Shares in Tesco (LSE: TSCO) have been one of the FTSE 100?s best performers this year. Indeed, up until the end of last week, the shares had gained 11% year-to-date outperforming the FTSE 100 by approximately 12.5%. And during the first three months of 2016, Tesco outperformed all of its major blue chip peers racking up gains of just under 30% in the three months to the end of March.
Unfortunately, after last Friday?s sell-off Tesco?s year-to-date gains have been clipped to only 8.6%, but even this performance is incredibly impressive when you consider the fact that the UK’s leading FTSE…
Shares in Tesco (LSE: TSCO) have been one of the FTSE 100’s best performers this year. Indeed, up until the end of last week, the shares had gained 11% year-to-date outperforming the FTSE 100 by approximately 12.5%. And during the first three months of 2016, Tesco outperformed all of its major blue chip peers racking up gains of just under 30% in the three months to the end of March.
Unfortunately, after last Friday’s sell-off Tesco’s year-to-date gains have been clipped to only 8.6%, but even this performance is incredibly impressive when you consider the fact that the UK’s leading FTSE 100 index remains unchanged on the year.
A repeat performance
Whether or not Tesco can repeat its impressive first half performance is a difficult question to answer. Throughout the first half of the year, investors flocked back to the company’s shares as it looked as if Tesco’s recovery was starting to gain traction. However, recently there have been developments that have threatened to endanger the company’s recovery and for this reason investors are now taking a more cautious view of the stock.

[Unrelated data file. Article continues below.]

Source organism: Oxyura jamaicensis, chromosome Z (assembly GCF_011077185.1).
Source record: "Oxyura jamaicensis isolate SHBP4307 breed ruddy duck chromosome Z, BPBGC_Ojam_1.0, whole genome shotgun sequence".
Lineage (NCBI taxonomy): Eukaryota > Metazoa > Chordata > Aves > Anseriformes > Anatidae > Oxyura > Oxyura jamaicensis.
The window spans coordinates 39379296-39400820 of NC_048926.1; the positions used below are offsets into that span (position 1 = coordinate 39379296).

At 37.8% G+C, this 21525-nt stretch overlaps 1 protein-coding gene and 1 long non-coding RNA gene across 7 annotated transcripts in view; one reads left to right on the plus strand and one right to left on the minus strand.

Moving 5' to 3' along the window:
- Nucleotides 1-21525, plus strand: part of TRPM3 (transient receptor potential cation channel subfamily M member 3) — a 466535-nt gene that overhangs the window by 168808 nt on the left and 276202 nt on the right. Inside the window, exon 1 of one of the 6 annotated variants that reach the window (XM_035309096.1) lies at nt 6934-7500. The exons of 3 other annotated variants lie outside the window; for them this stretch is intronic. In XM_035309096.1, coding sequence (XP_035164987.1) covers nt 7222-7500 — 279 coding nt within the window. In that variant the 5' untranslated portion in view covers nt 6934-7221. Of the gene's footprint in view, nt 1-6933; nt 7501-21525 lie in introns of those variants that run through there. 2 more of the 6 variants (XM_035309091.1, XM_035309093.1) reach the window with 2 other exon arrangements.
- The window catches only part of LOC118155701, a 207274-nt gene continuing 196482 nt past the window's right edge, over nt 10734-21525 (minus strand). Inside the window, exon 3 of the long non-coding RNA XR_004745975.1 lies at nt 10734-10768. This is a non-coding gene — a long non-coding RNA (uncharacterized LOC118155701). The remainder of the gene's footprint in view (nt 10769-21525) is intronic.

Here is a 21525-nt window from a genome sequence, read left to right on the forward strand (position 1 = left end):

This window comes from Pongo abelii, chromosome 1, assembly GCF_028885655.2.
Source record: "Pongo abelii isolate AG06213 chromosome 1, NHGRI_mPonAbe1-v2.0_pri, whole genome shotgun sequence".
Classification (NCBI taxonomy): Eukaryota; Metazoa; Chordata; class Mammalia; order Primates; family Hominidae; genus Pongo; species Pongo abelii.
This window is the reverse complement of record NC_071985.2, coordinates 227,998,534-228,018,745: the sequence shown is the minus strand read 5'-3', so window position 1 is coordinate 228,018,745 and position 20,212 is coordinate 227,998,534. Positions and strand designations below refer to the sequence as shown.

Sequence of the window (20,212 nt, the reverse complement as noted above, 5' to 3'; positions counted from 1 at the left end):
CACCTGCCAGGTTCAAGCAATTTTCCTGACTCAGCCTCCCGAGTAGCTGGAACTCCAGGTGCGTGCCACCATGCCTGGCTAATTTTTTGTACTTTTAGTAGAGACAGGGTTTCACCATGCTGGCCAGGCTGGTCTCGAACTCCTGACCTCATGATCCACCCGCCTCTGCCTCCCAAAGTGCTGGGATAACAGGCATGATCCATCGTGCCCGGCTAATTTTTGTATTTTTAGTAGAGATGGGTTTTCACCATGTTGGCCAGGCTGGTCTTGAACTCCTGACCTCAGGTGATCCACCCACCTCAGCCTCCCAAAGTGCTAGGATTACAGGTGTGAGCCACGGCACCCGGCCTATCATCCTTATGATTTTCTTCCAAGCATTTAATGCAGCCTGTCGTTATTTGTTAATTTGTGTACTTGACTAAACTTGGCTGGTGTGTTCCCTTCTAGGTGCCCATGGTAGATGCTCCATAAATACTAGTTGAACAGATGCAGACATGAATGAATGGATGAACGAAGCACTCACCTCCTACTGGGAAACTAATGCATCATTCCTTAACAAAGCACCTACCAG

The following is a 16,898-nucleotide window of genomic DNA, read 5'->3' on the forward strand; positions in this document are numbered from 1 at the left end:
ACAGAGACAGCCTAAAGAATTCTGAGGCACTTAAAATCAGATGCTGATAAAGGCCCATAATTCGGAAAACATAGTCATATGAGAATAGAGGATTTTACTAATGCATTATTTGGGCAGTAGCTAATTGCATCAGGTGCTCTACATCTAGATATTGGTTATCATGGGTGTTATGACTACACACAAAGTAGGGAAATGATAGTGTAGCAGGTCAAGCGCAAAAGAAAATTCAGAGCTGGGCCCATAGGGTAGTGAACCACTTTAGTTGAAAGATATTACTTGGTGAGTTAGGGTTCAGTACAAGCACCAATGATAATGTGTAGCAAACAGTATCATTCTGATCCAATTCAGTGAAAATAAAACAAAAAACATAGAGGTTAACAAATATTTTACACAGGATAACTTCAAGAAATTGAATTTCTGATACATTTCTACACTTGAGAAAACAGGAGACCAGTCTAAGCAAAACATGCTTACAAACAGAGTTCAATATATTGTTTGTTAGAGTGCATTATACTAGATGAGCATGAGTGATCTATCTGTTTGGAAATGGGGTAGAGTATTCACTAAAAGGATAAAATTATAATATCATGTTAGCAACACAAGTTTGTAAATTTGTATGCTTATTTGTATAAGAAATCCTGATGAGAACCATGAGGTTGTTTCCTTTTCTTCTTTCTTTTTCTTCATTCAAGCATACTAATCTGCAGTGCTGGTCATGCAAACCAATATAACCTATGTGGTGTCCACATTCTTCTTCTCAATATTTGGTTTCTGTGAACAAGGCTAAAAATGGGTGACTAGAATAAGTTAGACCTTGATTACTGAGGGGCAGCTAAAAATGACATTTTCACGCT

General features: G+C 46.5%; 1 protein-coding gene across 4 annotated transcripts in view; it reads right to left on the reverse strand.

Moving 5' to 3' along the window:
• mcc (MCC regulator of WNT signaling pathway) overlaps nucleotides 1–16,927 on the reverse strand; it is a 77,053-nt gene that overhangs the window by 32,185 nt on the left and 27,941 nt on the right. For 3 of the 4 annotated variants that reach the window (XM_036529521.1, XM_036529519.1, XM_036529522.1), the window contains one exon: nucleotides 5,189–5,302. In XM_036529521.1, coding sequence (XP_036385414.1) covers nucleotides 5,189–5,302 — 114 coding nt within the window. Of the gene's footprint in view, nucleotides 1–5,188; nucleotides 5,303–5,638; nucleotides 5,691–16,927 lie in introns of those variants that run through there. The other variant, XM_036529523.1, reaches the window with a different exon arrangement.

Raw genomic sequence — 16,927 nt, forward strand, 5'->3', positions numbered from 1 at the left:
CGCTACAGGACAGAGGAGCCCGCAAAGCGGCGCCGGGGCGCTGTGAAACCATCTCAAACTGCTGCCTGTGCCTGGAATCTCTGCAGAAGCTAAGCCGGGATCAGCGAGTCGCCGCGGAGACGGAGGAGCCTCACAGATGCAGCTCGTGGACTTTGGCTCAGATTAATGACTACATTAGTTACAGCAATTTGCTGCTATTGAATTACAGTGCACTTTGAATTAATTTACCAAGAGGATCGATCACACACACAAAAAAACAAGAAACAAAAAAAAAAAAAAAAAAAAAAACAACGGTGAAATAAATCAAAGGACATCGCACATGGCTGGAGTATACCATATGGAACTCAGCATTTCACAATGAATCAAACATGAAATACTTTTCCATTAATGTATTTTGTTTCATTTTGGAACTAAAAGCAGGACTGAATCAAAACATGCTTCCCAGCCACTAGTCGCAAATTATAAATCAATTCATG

Still, according to research firm Kantar Worldpanel Tesco’s underlying sales performance continues to ‘improve’. For the 12 weeks to 22 May Tesco’s sales fell by 1%, the best performance among the UK’s largest retailers. For the period, the group’s market share grew to 28.3% from 28% a month ago. The wider UK grocery market also showed signs of stabilisation and recovery. The grocery market as a whole grew by 0.1% during the 12 weeks to 22 May, while food price deflation remained 1.5%, indicating that the industry as a whole enjoyed a positive performance over the past few weeks.
Reaping the benefits
Clearly, Tesco is reaping some of the benefits of the grocery market’s positive performance.
Nonetheless, the group is also facing a number of company-specific challenges that could curtail its recovery over the next six months. These challenges have been picked up by City analysts who are highly cautious about Tesco’s outlook.
For example, analysts at investment bank JPMorgan Cazenove warned a few weeks ago that the retailer is in worse shape than first impressions suggest as certain factors have helped window-dress the figures. Specifically, the company’s last set of full-year results were flattered by one-off benefits, such as the sale of non-core businesses, and the lack of any tax payment. Moreover, last year Tesco’s annual capital expenditure was unsustainably low at £1bn, below its annual depreciation charge. It’s also likely that Tesco will see its costs increase this year according to the broker, despite efforts to streamline the business.
The bottom line
So overall, shares in Tesco may have outperformed during the first half, but unless the company can prove that it really is on the road to a sustainable recovery, then it’s unlikely this performance will be repeated during the second half.
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Rupert Hargreaves has no position in any shares mentioned. The Motley Fool UK has no position in any of the shares mentioned. We Fools don't all hold the same opinions, but we all believe that considering a diverse range of insights makes us better investors.